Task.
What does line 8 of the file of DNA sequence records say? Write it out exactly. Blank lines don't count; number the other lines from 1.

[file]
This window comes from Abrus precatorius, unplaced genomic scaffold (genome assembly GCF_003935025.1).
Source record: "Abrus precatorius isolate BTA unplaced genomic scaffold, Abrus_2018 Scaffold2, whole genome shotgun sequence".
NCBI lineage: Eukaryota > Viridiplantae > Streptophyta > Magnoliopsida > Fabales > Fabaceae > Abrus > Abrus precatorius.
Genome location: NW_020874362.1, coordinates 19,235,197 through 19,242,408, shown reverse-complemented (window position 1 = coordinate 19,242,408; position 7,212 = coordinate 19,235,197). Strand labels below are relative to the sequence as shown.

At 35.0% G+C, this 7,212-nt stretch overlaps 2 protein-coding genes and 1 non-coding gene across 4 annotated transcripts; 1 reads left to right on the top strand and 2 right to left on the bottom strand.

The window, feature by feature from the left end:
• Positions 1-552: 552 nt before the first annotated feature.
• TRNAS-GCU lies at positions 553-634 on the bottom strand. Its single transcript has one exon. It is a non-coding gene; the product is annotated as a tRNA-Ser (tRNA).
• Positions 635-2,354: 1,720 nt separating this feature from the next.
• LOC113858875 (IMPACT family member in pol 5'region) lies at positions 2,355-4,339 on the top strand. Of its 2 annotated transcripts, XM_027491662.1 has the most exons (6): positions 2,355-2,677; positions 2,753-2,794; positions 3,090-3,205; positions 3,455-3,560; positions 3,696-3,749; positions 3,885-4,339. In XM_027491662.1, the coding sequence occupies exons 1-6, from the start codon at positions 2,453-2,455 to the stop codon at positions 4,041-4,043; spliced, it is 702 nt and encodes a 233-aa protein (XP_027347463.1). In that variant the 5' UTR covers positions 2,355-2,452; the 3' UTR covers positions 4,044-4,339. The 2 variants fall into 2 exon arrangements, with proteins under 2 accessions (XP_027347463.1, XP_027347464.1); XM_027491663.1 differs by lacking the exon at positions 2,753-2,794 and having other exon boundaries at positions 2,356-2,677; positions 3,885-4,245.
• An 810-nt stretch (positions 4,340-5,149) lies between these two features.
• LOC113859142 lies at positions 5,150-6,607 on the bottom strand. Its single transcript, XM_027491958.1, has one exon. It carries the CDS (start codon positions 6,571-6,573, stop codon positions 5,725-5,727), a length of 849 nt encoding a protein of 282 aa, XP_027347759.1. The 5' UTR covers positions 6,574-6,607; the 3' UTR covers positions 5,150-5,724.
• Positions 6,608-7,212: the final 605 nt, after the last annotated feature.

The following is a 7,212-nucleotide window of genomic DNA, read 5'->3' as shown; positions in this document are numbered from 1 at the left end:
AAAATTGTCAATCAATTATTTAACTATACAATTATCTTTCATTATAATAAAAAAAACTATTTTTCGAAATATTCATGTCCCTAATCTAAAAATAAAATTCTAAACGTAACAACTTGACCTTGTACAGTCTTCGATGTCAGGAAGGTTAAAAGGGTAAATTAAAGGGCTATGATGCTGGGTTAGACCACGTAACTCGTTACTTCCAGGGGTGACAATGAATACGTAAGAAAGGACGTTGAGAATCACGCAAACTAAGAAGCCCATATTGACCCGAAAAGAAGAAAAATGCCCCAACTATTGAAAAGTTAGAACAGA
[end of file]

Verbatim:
• TRNAS-GCU lies at positions 553-634 on the bottom strand. Its single transcript has one exon. It is a non-coding gene; the product is annotated as a tRNA-Ser (tRNA).